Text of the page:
ScienceScope

Science  01 Oct 2004:
Vol. 306, Issue 5693, pp. 29
  1. French Scientists Unhappy Despite Boost in Budget

    PARIS—French scientists are disappointed with the government's science spending plan for 2005. But they are not yet protesting the moves. Research minister François d'Aubert last week fulfilled a promise (Science, 28 May, p. 1233) by unveiling a plan to channel an additional $1.2 billion a year into public and private research through 2007. The amount includes $400 million for a new national research agency and funding for 150 additional academic scientists next year.

    But the planned increases don't fully offset past cuts, critics say. And plans for the new agency “are very vague,” says Alain Trautmann, co-director of the cell biology department at the Cochin Institute and a leader of protests that forced the government to backtrack on proposed cuts. For instance, it's not clear whether the agency will focus on basic or applied studies.

    The government expects to firm up spending and management plans next month, after the research community presents ideas for reforms due to take hold next year. In the meantime, science groups say they could be back in the streets early next year if the government doesn't address their concerns.

  2. Seeing Planetary Double

    NASA should think twice before moving ahead with two separate missions to find extrasolar planets, says a National Academy of Sciences report requested by the space agency in January and released this week.

    NASA initially intended to pursue just one of two methods for detecting distant Earth-sized planets that might harbor life: an infrared interferometer, or a coronagraph for the Terrestrial Planet Finder probe. But in January, NASA decided to do both. The coronagraph would be launched in 2014, followed in 2020 by a joint U.S.-European interferometer.

    The possibility of combining data from both missions is intriguing, said the 11-member academy panel led by Wendy Freedman of the Carnegie Observatories in Pasadena, California. But NASA needs to make a stronger scientific case for the coronagraph mission, which it describes as “expensive and challenging.” Ultimately, funding both missions could “delay or even preclude” other space science efforts listed in the community's 2000 decadal plan, the panel says. NASA has not yet responded to the report.

  3. Experts Probe Flu Death, Call for Poultry Vaccination

    A 26-year-old woman in Thailand who died of avian influenza earlier this month probably contracted the disease from her daughter, researchers said this week. But World Health Organization (WHO) scientists are cautiously optimistic that the development is not the start of a major outbreak. Meanwhile, several global health groups are calling for increased vaccination of Southeast Asia's poultry flocks in a bid to corral the dangerous H5N1 virus.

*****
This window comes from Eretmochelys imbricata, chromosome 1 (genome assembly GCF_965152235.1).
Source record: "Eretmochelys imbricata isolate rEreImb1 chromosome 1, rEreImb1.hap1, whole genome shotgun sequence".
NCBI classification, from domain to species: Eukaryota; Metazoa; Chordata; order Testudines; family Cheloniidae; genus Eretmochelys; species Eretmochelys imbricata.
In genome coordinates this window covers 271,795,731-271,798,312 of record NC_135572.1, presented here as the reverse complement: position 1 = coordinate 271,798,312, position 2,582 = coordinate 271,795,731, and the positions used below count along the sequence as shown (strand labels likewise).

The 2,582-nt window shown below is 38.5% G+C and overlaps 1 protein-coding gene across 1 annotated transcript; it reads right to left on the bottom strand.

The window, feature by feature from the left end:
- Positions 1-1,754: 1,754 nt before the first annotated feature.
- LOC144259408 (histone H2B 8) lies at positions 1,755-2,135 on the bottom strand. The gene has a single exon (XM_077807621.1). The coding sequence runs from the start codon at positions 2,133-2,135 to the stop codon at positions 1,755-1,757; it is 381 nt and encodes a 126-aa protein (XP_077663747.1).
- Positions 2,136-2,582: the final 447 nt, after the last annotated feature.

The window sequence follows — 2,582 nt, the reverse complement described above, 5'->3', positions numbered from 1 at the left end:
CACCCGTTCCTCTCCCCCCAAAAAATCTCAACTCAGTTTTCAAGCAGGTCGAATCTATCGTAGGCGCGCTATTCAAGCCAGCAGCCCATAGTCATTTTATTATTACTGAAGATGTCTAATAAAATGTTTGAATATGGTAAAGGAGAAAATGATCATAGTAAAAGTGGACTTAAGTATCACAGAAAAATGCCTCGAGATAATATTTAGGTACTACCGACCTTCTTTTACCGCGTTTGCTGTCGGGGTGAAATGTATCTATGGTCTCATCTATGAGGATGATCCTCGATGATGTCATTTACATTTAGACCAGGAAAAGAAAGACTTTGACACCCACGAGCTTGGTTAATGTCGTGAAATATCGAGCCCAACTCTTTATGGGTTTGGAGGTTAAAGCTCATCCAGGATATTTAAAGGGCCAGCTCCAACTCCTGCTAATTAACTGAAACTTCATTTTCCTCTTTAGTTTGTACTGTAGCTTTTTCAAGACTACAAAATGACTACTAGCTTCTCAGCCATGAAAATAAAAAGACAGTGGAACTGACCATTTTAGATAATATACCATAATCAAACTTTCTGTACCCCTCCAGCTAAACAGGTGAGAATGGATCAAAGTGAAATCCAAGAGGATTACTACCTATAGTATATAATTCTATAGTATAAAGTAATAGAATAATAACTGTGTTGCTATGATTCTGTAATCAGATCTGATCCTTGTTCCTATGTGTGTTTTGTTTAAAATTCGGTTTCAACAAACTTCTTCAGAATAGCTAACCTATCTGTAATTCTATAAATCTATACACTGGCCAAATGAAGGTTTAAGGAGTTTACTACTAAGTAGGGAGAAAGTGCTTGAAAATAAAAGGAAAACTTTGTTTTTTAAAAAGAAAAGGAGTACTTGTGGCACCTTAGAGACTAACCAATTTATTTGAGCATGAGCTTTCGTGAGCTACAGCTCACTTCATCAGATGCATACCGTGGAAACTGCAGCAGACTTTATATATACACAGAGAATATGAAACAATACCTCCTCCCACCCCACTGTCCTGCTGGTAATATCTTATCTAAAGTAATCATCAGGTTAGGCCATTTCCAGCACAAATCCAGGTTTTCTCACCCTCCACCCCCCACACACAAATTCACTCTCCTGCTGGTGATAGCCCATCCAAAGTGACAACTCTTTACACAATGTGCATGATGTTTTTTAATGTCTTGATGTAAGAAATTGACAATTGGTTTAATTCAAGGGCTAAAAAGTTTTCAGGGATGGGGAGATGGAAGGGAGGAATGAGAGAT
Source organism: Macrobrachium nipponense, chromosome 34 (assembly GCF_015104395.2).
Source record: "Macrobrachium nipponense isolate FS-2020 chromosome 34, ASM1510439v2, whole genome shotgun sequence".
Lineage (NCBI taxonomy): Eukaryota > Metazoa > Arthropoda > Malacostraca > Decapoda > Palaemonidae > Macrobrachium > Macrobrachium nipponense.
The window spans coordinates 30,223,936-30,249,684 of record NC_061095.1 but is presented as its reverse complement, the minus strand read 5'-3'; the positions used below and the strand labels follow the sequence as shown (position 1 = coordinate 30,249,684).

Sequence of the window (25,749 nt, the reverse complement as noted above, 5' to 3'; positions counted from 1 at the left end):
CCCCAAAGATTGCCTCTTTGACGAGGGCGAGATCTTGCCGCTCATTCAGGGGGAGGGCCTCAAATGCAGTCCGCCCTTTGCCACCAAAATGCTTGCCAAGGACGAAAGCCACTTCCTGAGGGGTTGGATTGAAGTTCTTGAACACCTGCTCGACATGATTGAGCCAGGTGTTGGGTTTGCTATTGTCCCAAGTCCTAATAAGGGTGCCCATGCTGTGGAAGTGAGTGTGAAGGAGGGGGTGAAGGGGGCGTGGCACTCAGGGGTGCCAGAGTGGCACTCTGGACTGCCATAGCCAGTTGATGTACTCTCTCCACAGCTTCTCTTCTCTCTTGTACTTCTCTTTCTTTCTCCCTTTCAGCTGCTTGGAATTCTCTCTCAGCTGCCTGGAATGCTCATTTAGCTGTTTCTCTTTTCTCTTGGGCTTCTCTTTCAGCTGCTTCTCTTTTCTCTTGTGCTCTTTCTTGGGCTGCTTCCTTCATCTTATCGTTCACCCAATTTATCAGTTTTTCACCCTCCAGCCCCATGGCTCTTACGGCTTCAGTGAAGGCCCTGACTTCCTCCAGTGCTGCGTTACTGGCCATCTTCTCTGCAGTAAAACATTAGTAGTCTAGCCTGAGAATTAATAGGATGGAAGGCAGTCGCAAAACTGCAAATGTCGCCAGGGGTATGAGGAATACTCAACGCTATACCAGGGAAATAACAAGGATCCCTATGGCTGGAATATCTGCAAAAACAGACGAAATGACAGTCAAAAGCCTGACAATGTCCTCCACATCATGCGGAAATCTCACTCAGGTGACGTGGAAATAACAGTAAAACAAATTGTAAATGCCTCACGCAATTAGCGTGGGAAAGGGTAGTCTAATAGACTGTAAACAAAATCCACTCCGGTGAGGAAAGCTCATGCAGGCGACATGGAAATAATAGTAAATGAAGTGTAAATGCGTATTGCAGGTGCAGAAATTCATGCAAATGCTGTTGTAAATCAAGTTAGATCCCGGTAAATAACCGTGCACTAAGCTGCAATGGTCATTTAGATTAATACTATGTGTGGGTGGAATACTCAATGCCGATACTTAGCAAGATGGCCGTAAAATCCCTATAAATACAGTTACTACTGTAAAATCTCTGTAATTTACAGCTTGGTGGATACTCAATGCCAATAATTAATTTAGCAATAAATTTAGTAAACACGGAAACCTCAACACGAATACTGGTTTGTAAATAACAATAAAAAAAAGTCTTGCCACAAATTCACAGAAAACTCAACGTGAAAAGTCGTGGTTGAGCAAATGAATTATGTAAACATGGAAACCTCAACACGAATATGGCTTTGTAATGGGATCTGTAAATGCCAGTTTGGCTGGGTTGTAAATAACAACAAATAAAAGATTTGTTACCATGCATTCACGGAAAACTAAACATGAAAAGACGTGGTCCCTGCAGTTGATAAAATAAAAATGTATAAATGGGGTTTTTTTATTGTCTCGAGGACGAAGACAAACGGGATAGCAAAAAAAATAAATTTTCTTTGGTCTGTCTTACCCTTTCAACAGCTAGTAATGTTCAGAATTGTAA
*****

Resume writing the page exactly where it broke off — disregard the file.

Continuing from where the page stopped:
Researchers say the woman, who lived in the Bangkok area, had returned to a rural village in northern Thailand to care for her sick daughter, who probably contracted the virus from local chickens. The daughter was cremated before researchers could collect tissue samples that could confirm her illness. But tissue samples from the mother proved positive for H5N1. The woman's sister has also tested positive for the virus and is in a hospital isolation ward.

    Evidence to date suggests a case of “nonsustained, dead-end transmission,” says WHO virologist Klaus Stöhr. Similar cases have been documented in the past. But until the WHO collaborating center in Atlanta, Georgia, analyzes the new samples, experts won't know definitively whether the virus has mutated to a more dangerous form. So far, says Stöhr, Thai authorities have detected no increase in respiratory disease among villagers or health workers who cared for the patients.

    To keep the virus in check, governments should be vaccinating and not just culling poultry flocks, the United Nations Food and Agriculture Organization and the World Organisation for Animal Health said in a 28 September statement. China and Indonesia already have vaccination programs. But Thailand and other nations do not, in part because poultry exporters fear importing countries will ban products from vaccinated birds, which don't exhibit flu symptoms but can still carry the virus.

  4. Boehlert Has Bypass

    Representative Sherwood Boehlert (R-NY) is taking an unexpected break from his duties as chair of the House Science Committee. Boehlert this week underwent triple coronary bypass surgery at the National Naval Medical Center in Bethesda, Maryland, after doctors discovered several blocked arteries. He's expected to be back to work within weeks.